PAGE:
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U.S. Supreme Court places limits on use of drug sniffing dogs

On Behalf of | Mar 28, 2013 | Drug Charges |

The United States Supreme Court just ruled that police cannot bring drug-sniffing dogs onto one’s property without first obtaining a search warrant. Though many have argued that this would not technically be considered a search, there is likely little other reason that law enforcement officers would have the dogs on the property if the dogs were not being used to find illegal contraband.

This case came about after an individual was arrested for allegedly having 179 marijuana plants at the home with an estimated value of $700,000. Apparently, police obtained a warrant to search this individual’s property only after they brought a dog near the house that supposedly detected the odor of marijuana on the base of the front door.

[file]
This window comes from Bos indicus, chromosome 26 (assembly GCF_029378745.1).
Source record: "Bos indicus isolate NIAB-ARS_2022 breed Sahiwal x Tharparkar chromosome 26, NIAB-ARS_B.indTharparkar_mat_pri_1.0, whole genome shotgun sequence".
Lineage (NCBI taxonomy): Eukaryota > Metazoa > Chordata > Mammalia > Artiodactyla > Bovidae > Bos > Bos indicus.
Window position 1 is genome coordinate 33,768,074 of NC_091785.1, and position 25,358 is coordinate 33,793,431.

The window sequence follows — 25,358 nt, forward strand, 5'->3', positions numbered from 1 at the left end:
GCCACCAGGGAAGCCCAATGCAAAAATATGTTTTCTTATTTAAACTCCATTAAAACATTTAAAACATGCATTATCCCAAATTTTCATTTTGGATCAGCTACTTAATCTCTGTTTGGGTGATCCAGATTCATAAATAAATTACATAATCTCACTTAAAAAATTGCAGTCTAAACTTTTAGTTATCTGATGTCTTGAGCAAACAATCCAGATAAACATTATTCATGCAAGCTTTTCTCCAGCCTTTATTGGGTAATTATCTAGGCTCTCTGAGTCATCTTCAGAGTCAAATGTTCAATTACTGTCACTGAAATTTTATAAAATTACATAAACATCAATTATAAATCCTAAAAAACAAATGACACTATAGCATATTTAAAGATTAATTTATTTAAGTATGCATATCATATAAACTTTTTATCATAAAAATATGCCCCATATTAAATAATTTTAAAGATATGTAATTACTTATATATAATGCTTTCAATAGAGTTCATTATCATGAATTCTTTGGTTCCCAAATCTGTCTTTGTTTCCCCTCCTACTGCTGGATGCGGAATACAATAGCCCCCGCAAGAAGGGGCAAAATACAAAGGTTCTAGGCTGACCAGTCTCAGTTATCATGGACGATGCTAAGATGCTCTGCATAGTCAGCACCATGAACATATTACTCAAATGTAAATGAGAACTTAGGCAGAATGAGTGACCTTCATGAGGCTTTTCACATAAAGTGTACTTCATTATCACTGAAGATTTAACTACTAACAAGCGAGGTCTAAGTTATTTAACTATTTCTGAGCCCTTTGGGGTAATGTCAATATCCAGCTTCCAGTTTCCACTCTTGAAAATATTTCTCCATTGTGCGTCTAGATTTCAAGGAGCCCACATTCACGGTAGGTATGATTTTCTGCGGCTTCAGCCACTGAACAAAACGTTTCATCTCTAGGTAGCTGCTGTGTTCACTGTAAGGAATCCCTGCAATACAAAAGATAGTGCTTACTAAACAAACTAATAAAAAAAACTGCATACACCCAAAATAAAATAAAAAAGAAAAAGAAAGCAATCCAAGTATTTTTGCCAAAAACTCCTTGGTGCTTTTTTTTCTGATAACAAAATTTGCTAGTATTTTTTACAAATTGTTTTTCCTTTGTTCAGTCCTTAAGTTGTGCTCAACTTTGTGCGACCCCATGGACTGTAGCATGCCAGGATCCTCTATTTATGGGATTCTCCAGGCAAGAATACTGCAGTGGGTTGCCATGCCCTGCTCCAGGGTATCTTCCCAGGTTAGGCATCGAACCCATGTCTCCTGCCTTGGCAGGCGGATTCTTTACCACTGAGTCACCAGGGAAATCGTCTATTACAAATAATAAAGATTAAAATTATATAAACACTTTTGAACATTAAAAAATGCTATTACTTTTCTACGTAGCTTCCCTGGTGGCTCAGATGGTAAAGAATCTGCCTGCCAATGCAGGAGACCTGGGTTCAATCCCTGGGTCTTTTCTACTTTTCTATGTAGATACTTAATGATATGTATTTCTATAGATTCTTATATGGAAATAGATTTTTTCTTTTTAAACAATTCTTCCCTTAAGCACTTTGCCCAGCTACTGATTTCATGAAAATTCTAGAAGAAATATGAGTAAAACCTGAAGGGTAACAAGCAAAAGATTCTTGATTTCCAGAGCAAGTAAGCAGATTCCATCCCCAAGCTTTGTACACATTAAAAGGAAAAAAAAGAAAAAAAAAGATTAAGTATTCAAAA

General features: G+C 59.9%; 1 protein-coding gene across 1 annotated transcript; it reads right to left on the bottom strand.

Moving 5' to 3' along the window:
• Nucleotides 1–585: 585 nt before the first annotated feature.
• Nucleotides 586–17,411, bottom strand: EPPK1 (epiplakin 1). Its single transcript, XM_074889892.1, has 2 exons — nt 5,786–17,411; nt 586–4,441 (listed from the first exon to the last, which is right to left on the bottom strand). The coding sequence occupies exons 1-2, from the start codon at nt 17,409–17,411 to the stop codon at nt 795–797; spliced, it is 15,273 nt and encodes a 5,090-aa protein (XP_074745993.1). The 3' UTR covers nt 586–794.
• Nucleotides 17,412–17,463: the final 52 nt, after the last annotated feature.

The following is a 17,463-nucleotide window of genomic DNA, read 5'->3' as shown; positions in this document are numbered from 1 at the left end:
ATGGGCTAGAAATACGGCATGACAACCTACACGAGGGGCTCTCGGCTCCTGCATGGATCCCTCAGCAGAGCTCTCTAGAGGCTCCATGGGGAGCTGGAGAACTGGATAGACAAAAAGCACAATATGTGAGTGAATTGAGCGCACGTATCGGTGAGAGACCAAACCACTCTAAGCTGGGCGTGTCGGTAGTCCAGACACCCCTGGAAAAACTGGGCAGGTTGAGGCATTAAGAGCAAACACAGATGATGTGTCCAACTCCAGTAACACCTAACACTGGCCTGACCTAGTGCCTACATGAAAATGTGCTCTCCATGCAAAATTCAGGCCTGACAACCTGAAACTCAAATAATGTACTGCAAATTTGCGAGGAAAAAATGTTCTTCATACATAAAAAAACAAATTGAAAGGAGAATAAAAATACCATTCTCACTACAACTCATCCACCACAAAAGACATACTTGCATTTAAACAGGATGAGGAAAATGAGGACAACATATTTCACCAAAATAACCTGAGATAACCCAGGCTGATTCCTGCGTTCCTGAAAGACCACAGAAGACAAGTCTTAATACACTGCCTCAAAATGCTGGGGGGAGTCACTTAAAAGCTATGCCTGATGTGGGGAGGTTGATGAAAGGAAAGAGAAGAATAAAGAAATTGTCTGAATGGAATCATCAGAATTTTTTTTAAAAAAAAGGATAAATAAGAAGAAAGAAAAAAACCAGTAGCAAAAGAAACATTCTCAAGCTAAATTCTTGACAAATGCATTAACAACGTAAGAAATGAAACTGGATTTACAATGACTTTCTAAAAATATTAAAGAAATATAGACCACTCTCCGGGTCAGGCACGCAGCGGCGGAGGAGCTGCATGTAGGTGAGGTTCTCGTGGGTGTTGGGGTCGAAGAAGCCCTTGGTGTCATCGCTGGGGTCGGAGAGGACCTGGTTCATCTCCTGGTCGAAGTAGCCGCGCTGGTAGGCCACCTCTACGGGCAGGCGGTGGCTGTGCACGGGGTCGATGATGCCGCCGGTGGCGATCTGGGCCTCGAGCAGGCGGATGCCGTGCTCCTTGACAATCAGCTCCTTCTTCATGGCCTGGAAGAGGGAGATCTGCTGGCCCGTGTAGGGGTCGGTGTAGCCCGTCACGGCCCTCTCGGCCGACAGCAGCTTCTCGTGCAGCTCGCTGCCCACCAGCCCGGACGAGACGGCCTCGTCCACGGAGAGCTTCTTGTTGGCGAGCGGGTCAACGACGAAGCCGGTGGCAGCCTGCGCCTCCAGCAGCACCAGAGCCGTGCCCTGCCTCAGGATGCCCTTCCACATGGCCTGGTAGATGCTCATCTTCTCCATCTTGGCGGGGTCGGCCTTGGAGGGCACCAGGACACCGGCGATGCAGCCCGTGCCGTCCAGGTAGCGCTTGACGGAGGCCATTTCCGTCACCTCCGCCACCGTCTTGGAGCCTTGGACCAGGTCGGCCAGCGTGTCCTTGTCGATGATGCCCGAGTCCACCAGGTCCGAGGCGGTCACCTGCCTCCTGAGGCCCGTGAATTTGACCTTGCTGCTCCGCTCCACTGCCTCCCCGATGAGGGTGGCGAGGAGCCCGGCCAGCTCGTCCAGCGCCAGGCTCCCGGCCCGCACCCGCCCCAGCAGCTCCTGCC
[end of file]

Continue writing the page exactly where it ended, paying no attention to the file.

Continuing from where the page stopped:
This ruling will affect the way searches are conducted in Colorado and across the country. Criminal defense attorneys do have the right to protect their clients from unreasonable search and seizure, and to prevent having evidence used in such searches from being used against them. Justice Scalia, the author of the majority opinion and generally considered one of the most conservative justices on the bench, stated: “The police cannot, without warrant based on probable cause, hang around on the lawn or in the side garden, trawling for evidence and perhaps peering into the windows of the home.”

Justice Alito, one of the dissenting judges, felt that any reasonable person would understand that odors do emanate from homes that can be noticed by outside people. That this may be true does not necessarily pertain to this situation, however.

Justice Kagan wrote in a concurring opinion that, “A drug detection dog is a specialized device for discovering objects not in plain view (or plain smell).” She went further by stating that the search constituted both a trespass and an invasion of privacy – privacy being a primary concern when it comes to an individual’s rights when owning a home.

Source: Daytona Beach News-Journal, “Court: Drug dog sniff is unconstitutional search,” by Jesse J. Holland, March 26, 2013

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